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Scale in Technology and Learning-by-Doing in the Windmill Industry

  • Madsen, Erik Strøjer

    ()

    (Department of Economics, Aarhus School of Business)

  • Jensen, Camilla

    (Copenhagen Business School)

  • Hansen, Jørgen Drud

    (University of Southern Denmark)

This paper examines the remarkable development of technology and the fast learning-by-doing in the windmill industry since it emerged in the beginning of the 1980s. Based on time series of prices of windmills a dynamic cost function for producing windmills is tested. The estimations verified that learning-by-doing in the Danish windmill industry has contributed significantly to improve the cost efficiency of the producers. The technological development has been stimulated both by process and product innovations as the capacity of the individual mills has increased. The learning effect created by early subsidies from the government has consolidated the competitive advantages of the windmill cluster in Denmark and preserved the first mover advantages at the world market. The article concludes that the industry probably will enter into a matured phase in the future with more modest technological growth.

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File URL: http://www.hha.dk/nat/WPER/02-2_esm.pdf
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Paper provided by University of Aarhus, Aarhus School of Business, Department of Economics in its series Working Papers with number 02-2.

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Length: 18 pages
Date of creation: 01 Jan 2002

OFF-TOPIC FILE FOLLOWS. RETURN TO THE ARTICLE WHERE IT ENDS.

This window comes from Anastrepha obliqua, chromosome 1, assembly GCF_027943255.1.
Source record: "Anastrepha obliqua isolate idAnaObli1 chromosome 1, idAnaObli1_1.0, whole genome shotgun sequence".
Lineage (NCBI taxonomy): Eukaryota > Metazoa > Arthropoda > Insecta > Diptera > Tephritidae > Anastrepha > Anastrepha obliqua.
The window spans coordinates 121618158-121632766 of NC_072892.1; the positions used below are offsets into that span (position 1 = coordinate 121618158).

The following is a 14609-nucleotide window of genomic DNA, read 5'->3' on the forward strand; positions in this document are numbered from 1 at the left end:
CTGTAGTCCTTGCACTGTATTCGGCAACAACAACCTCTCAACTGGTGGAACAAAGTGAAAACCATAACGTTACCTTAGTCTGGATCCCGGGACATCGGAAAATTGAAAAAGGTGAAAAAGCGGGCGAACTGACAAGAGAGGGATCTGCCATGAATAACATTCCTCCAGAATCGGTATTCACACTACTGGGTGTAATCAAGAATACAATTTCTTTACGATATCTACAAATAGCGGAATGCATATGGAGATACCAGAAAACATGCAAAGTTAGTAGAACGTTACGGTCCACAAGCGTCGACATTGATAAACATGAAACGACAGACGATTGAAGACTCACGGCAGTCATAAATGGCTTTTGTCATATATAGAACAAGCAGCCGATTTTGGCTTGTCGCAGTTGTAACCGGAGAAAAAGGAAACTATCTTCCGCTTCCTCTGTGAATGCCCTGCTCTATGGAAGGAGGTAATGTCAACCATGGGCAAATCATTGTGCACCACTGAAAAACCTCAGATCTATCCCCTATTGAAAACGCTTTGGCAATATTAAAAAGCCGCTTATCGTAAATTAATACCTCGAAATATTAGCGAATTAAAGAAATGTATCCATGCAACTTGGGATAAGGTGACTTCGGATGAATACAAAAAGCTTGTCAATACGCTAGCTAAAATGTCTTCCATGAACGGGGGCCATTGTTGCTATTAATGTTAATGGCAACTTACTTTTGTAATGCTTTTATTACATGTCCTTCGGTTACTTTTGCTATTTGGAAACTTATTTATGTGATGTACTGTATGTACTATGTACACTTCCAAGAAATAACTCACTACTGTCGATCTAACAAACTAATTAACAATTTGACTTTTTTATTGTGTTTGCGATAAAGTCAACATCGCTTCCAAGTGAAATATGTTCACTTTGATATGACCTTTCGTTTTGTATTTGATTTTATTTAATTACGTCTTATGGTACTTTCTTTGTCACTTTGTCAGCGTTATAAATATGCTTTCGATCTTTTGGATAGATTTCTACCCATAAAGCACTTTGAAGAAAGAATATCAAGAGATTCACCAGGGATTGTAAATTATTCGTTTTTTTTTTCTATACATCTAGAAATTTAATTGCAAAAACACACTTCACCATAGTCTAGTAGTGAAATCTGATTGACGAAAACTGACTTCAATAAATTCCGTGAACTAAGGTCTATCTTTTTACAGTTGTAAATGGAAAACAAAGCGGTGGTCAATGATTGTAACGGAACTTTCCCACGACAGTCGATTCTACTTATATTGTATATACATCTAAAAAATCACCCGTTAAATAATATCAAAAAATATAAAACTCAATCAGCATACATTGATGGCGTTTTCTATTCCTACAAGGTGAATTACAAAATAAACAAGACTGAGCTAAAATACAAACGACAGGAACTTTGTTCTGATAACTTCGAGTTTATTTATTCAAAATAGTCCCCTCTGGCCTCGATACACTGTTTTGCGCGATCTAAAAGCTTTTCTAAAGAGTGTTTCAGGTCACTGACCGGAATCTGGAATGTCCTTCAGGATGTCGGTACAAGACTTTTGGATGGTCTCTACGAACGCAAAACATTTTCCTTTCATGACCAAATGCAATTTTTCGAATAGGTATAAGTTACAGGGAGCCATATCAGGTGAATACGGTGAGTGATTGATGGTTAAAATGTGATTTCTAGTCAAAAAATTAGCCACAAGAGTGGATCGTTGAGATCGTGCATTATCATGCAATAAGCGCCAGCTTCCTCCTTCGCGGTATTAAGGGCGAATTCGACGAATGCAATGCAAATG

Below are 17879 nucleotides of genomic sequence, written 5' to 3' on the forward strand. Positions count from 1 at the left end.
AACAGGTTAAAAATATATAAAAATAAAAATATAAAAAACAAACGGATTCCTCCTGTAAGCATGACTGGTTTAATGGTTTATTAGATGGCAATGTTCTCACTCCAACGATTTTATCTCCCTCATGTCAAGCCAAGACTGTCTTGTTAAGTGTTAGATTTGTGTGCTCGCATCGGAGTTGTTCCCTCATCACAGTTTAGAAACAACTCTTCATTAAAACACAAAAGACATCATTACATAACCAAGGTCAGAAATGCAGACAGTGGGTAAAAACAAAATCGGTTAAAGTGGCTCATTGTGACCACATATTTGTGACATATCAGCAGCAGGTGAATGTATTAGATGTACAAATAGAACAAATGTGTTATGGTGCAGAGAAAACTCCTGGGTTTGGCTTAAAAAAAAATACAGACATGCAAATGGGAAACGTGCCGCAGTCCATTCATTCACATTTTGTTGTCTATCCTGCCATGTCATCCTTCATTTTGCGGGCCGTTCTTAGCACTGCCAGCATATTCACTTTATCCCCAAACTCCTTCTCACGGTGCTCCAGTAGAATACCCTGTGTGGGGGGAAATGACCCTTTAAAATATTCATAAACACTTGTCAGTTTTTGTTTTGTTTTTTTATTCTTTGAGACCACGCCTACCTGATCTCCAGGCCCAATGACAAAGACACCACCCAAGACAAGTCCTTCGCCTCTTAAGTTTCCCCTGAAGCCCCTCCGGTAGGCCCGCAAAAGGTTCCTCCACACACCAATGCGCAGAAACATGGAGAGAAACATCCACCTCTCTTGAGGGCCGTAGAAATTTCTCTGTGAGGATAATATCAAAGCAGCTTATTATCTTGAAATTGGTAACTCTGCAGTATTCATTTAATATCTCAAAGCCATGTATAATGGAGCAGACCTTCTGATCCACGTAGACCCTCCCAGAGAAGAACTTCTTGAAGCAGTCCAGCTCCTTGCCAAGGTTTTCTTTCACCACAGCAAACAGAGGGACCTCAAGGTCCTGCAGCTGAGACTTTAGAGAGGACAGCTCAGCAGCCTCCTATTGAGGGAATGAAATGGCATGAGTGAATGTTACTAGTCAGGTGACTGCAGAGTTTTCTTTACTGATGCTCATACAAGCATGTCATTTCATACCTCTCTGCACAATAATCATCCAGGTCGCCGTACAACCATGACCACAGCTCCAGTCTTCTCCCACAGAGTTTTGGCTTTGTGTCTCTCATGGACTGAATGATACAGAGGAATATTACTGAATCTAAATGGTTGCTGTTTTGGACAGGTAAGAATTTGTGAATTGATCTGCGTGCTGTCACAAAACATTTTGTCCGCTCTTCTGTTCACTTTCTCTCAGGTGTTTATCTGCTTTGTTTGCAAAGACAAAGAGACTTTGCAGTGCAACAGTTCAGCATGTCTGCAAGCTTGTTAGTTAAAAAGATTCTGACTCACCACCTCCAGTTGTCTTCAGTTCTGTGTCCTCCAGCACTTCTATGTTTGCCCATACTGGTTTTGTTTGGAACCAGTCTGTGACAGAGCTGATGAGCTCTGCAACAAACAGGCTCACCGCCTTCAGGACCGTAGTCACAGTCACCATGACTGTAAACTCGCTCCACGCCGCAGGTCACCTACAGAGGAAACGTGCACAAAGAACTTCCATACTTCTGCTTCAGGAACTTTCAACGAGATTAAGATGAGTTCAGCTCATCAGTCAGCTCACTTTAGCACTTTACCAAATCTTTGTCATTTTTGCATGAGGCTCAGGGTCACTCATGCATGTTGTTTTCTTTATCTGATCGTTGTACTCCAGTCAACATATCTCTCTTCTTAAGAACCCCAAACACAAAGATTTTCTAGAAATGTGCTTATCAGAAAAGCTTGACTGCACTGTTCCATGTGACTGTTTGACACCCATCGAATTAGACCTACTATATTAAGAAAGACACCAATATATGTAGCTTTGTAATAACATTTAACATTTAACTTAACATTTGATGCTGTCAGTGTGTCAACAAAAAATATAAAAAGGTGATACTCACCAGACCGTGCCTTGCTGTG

Date of revision:
Handle: RePEc:hhs:aareco:2002_002
Contact details of provider: Postal: The Aarhus School of Business, Prismet, Silkeborgvej 2, DK 8000 Aarhus C, Denmark
Phone: +45 89 486396
Fax: +45 8615 5175
Web page: http://www.asb.dk/departments/nat.aspx

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  1. Young, Alwyn, 1991. "Learning by Doing and the Dynamic Effects of International Trade," The Quarterly Journal of Economics, MIT Press, vol. 106(2), pages 369-405, May.
  2. Lucas, Robert Jr., 1988. "On the mechanics of economic development," Journal of Monetary Economics, Elsevier, vol. 22(1), pages 3-42, July.
  3. Nancy L Stokey, 1986. "Learning-by-Doing and the Introduction of New Goods," Discussion Papers 699, Northwestern University, Center for Mathematical Studies in Economics and Management Science, revised May 1987.
  4. Kazuhiro Mishina, 1999. "Learning by New Experiences: Revisiting the Flying Fortress Learning Curve," NBER Chapters, in: Learning by Doing in Markets, Firms, and Countries, pages 145-184 National Bureau of Economic Research, Inc.
  5. Morthorst, P. E., 1999. "Capacity development and profitability of wind turbines," Energy Policy, Elsevier, vol. 27(13), pages 779-787, November.
  6. Alwyn Young, 1991. "Learning by Doing and the Dynamic Effects of International Trade," NBER Working Papers 3577, National Bureau of Economic Research, Inc.
  7. Young, Alwyn, 1993. "Invention and Bounded Learning by Doing," Journal of Political Economy, University of Chicago Press, vol. 101(3), pages 443-72, June.
  8. Dasgupta, Partha & Stiglitz, Joseph E, 1985. "Learning-by-doing, Market Structure and Industrial and Trade Policies," CEPR Discussion Papers 80, C.E.P.R. Discussion Papers.
  9. C. Lanier Benkard, 1999. "Learning and Forgetting: The Dynamics of Aircraft Production," NBER Working Papers 7127, National Bureau of Economic Research, Inc.
  10. Irwin, Douglas A & Klenow, Peter J, 1994. "Learning-by-Doing Spillovers in the Semiconductor Industry," Journal of Political Economy, University of Chicago Press, vol. 102(6), pages 1200-1227, December.
  11. Bahk, Byong-Hong & Gort, Michael, 1993. "Decomposing Learning by Doing in New Plants," Journal of Political Economy, University of Chicago Press, vol. 101(4), pages 561-83, August.
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